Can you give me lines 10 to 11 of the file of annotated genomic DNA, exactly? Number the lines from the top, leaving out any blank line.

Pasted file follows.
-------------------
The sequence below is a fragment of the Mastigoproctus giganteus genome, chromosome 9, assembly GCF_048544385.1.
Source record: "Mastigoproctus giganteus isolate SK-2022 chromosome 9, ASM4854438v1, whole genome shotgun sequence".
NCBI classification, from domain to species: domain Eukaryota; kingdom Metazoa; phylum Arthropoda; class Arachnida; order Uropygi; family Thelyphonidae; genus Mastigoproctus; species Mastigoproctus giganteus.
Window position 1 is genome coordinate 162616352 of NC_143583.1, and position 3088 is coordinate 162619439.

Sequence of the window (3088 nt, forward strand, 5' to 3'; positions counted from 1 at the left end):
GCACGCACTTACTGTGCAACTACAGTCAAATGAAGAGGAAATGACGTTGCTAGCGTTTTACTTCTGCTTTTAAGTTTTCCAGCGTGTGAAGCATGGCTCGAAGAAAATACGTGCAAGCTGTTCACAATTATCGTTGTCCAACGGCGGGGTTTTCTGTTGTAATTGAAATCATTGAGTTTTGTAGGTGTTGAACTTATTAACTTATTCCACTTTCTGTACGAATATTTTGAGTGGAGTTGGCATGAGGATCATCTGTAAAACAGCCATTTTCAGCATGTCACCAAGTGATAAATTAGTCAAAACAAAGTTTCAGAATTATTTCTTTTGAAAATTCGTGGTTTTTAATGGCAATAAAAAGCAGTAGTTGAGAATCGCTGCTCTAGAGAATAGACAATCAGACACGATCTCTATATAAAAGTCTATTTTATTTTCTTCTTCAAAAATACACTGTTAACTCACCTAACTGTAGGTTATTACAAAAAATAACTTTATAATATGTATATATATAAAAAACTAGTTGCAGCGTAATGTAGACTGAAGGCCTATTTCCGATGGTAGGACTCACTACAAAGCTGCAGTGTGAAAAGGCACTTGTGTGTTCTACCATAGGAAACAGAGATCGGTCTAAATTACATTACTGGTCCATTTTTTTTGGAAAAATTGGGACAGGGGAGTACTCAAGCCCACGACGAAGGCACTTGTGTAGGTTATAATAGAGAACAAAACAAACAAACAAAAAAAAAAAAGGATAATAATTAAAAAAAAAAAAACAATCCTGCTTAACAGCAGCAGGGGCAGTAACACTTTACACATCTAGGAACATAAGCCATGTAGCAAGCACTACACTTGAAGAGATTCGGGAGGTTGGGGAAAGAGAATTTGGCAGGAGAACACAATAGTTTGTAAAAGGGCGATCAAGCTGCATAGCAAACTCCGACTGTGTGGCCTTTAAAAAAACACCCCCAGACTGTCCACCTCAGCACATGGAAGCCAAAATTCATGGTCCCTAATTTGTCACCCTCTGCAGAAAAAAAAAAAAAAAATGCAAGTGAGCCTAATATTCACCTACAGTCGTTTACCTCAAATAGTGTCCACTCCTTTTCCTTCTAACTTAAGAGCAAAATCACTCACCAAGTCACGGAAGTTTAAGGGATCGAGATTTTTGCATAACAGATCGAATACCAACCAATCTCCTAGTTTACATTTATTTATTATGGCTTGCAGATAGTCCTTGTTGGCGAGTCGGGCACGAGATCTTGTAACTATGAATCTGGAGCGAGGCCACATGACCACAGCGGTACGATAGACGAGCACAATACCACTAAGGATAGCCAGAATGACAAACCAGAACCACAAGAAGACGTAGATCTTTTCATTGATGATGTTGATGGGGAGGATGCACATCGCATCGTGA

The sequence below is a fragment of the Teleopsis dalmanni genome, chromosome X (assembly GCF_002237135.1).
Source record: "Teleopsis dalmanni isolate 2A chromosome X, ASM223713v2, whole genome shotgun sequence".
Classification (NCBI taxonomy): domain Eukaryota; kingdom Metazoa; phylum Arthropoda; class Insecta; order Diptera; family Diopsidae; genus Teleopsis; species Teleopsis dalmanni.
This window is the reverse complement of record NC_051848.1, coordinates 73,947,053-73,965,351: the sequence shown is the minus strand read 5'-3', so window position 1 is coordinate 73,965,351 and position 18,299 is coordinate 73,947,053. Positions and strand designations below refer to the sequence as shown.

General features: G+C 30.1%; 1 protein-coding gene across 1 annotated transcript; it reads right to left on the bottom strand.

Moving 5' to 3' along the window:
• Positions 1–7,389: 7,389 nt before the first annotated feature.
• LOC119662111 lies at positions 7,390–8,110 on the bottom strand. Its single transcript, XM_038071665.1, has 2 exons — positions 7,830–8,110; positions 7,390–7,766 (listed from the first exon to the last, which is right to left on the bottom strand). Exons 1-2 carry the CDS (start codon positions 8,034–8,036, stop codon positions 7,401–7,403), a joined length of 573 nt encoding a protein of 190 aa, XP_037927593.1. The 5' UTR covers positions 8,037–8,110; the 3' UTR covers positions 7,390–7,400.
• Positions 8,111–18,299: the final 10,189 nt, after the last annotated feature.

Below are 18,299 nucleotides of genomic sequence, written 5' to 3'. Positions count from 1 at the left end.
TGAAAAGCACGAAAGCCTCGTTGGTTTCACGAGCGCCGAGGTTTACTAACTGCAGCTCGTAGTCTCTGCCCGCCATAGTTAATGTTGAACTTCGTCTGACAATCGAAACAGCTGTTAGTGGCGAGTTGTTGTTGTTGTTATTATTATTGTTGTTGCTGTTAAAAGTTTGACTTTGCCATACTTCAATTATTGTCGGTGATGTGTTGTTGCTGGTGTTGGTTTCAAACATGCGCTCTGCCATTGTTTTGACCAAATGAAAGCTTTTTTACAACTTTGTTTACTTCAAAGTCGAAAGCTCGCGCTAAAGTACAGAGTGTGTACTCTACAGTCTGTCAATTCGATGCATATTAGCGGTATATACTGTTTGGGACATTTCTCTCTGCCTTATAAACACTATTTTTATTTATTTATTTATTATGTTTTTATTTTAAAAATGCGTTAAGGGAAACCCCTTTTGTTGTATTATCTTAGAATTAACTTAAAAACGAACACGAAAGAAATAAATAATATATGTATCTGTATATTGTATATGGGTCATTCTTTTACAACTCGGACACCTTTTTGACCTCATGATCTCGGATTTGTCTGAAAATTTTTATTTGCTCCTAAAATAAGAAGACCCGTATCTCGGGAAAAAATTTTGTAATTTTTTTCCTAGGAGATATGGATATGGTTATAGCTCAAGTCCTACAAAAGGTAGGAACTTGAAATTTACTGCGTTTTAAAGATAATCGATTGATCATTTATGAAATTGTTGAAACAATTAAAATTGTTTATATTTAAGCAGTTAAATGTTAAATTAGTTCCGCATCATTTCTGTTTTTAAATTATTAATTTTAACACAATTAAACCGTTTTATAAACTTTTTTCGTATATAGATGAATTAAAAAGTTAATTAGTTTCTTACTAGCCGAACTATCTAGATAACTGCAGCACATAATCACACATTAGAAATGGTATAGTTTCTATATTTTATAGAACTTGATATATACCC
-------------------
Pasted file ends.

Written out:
This window is the reverse complement of record NC_051848.1, coordinates 73,947,053-73,965,351: the sequence shown is the minus strand read 5'-3', so window position 1 is coordinate 73,965,351 and position 18,299 is coordinate 73,947,053. Positions and strand designations below refer to the sequence as shown.

General features: G+C 30.1%; 1 protein-coding gene across 1 annotated transcript; it reads right to left on the bottom strand.